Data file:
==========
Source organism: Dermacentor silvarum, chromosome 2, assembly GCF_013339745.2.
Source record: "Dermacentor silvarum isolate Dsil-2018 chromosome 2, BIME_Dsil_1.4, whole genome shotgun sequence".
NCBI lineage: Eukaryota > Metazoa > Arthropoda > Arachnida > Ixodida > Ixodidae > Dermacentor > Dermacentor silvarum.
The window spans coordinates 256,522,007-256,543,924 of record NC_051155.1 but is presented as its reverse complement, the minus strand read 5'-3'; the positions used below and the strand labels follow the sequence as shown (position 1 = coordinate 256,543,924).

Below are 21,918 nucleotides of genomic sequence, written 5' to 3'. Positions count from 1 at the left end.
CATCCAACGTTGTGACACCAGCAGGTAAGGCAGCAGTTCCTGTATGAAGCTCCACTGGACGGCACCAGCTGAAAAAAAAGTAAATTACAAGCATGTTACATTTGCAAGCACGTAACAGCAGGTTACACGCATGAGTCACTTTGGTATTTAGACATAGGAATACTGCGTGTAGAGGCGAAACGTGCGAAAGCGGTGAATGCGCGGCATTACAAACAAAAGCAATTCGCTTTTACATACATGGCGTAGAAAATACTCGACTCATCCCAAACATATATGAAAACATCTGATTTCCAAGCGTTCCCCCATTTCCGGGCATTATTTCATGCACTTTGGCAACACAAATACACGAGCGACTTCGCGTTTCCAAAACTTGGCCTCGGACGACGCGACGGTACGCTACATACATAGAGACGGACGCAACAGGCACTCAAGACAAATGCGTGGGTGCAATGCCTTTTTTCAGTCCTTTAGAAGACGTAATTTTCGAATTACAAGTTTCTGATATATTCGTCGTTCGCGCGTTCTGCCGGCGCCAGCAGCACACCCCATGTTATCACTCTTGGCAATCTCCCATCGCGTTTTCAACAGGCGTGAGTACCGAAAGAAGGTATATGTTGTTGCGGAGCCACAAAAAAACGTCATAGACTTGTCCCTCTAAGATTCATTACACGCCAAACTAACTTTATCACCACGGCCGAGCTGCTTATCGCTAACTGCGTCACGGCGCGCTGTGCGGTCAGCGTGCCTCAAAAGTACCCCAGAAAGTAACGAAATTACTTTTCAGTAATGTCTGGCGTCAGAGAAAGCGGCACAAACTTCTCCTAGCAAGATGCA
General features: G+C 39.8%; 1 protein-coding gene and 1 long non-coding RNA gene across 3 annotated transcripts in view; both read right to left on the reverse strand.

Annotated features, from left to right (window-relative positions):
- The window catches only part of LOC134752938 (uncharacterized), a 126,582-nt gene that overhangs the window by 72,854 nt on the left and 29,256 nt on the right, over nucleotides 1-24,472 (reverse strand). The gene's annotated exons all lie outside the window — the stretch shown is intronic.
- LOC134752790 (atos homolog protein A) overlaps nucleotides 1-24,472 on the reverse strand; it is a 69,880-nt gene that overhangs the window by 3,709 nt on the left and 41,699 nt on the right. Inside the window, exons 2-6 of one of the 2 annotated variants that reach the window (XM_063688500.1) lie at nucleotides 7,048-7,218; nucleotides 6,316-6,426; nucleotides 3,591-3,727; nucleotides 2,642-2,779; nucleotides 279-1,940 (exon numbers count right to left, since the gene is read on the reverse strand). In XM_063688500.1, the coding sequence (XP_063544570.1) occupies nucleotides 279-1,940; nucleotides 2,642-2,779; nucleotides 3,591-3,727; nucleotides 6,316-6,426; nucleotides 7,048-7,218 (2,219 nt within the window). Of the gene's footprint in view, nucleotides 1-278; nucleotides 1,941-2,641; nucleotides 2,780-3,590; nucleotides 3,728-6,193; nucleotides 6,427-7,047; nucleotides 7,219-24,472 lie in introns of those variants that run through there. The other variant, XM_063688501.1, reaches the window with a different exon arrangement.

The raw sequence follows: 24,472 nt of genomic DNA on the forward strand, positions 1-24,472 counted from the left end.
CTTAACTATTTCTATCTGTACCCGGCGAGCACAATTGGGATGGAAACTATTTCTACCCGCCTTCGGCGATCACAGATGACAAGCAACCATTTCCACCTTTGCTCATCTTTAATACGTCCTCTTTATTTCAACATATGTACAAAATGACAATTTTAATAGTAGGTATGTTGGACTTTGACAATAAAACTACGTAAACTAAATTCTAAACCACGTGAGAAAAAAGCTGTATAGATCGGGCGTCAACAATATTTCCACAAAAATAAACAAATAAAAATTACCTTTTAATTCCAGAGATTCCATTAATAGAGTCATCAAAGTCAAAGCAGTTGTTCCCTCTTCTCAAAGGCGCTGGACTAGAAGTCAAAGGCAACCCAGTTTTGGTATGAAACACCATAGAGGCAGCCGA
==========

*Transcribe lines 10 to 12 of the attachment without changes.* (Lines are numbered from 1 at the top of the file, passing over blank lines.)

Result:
- LOC134752790 (atos homolog protein A) overlaps nucleotides 1-24,472 on the reverse strand; it is a 69,880-nt gene that overhangs the window by 3,709 nt on the left and 41,699 nt on the right. Inside the window, exons 2-6 of one of the 2 annotated variants that reach the window (XM_063688500.1) lie at nucleotides 7,048-7,218; nucleotides 6,316-6,426; nucleotides 3,591-3,727; nucleotides 2,642-2,779; nucleotides 279-1,940 (exon numbers count right to left, since the gene is read on the reverse strand). In XM_063688500.1, the coding sequence (XP_063544570.1) occupies nucleotides 279-1,940; nucleotides 2,642-2,779; nucleotides 3,591-3,727; nucleotides 6,316-6,426; nucleotides 7,048-7,218 (2,219 nt within the window). Of the gene's footprint in view, nucleotides 1-278; nucleotides 1,941-2,641; nucleotides 2,780-3,590; nucleotides 3,728-6,193; nucleotides 6,427-7,047; nucleotides 7,219-24,472 lie in introns of those variants that run through there. The other variant, XM_063688501.1, reaches the window with a different exon arrangement.

The raw sequence follows: 24,472 nt of genomic DNA on the forward strand, positions 1-24,472 counted from the left end.
CTTAACTATTTCTATCTGTACCCGGCGAGCACAATTGGGATGGAAACTATTTCTACCCGCCTTCGGCGATCACAGATGACAAGCAACCATTTCCACCTTTGCTCATCTTTAATACGTCCTCTTTATTTCAACATATGTACAAAATGACAATTTTAATAGTAGGTATGTTGGACTTTGACAATAAAACTACGTAAACTAAATTCTAAACCACGTGAGAAAAAAGCTGTATAGATCGGGCGTCAACAATATTTCCACAAAAATAAACAAATAAAAATTACCTTTTAATTCCAGAGATTCCATTAATAGAGTCATCAAAGTCAAAGCAGTTGTTCCCTCTTCTCAAAGGCGCTGGACTAGAAGTCAAAGGCAACCCAGTTTTGGTATGAAACACCATAGAGGCAGCCGA